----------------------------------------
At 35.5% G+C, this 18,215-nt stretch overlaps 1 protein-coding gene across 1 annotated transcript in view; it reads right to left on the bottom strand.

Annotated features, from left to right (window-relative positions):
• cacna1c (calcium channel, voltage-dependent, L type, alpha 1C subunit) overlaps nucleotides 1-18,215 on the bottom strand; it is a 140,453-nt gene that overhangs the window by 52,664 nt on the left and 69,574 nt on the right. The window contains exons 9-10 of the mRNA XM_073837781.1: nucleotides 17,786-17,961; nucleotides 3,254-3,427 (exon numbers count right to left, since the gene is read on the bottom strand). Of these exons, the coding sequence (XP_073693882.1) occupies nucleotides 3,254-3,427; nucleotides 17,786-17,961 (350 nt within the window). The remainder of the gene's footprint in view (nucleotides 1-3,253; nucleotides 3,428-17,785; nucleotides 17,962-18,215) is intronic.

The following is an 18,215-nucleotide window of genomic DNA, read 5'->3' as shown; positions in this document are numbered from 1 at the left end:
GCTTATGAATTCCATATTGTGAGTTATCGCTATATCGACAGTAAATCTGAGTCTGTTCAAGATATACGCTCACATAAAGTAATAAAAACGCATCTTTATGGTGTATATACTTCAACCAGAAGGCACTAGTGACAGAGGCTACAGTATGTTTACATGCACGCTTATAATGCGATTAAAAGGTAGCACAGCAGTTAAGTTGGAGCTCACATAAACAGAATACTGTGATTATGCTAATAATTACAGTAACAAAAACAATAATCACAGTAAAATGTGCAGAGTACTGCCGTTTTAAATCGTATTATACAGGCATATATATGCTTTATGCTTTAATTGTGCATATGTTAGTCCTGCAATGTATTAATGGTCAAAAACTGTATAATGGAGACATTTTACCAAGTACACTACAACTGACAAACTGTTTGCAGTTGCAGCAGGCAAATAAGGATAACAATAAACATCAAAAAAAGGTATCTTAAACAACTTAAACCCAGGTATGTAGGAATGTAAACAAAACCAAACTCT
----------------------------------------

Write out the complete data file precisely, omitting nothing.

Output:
At 35.5% G+C, this 18,215-nt stretch overlaps 1 protein-coding gene across 1 annotated transcript in view; it reads right to left on the bottom strand.

Annotated features, from left to right (window-relative positions):
• cacna1c (calcium channel, voltage-dependent, L type, alpha 1C subunit) overlaps nucleotides 1-18,215 on the bottom strand; it is a 140,453-nt gene that overhangs the window by 52,664 nt on the left and 69,574 nt on the right. The window contains exons 9-10 of the mRNA XM_073837781.1: nucleotides 17,786-17,961; nucleotides 3,254-3,427 (exon numbers count right to left, since the gene is read on the bottom strand). Of these exons, the coding sequence (XP_073693882.1) occupies nucleotides 3,254-3,427; nucleotides 17,786-17,961 (350 nt within the window). The remainder of the gene's footprint in view (nucleotides 1-3,253; nucleotides 3,428-17,785; nucleotides 17,962-18,215) is intronic.

The following is an 18,215-nucleotide window of genomic DNA, read 5'->3' as shown; positions in this document are numbered from 1 at the left end:
GCTTATGAATTCCATATTGTGAGTTATCGCTATATCGACAGTAAATCTGAGTCTGTTCAAGATATACGCTCACATAAAGTAATAAAAACGCATCTTTATGGTGTATATACTTCAACCAGAAGGCACTAGTGACAGAGGCTACAGTATGTTTACATGCACGCTTATAATGCGATTAAAAGGTAGCACAGCAGTTAAGTTGGAGCTCACATAAACAGAATACTGTGATTATGCTAATAATTACAGTAACAAAAACAATAATCACAGTAAAATGTGCAGAGTACTGCCGTTTTAAATCGTATTATACAGGCATATATATGCTTTATGCTTTAATTGTGCATATGTTAGTCCTGCAATGTATTAATGGTCAAAAACTGTATAATGGAGACATTTTACCAAGTACACTACAACTGACAAACTGTTTGCAGTTGCAGCAGGCAAATAAGGATAACAATAAACATCAAAAAAAGGTATCTTAAACAACTTAAACCCAGGTATGTAGGAATGTAAACAAAACCAAACTCT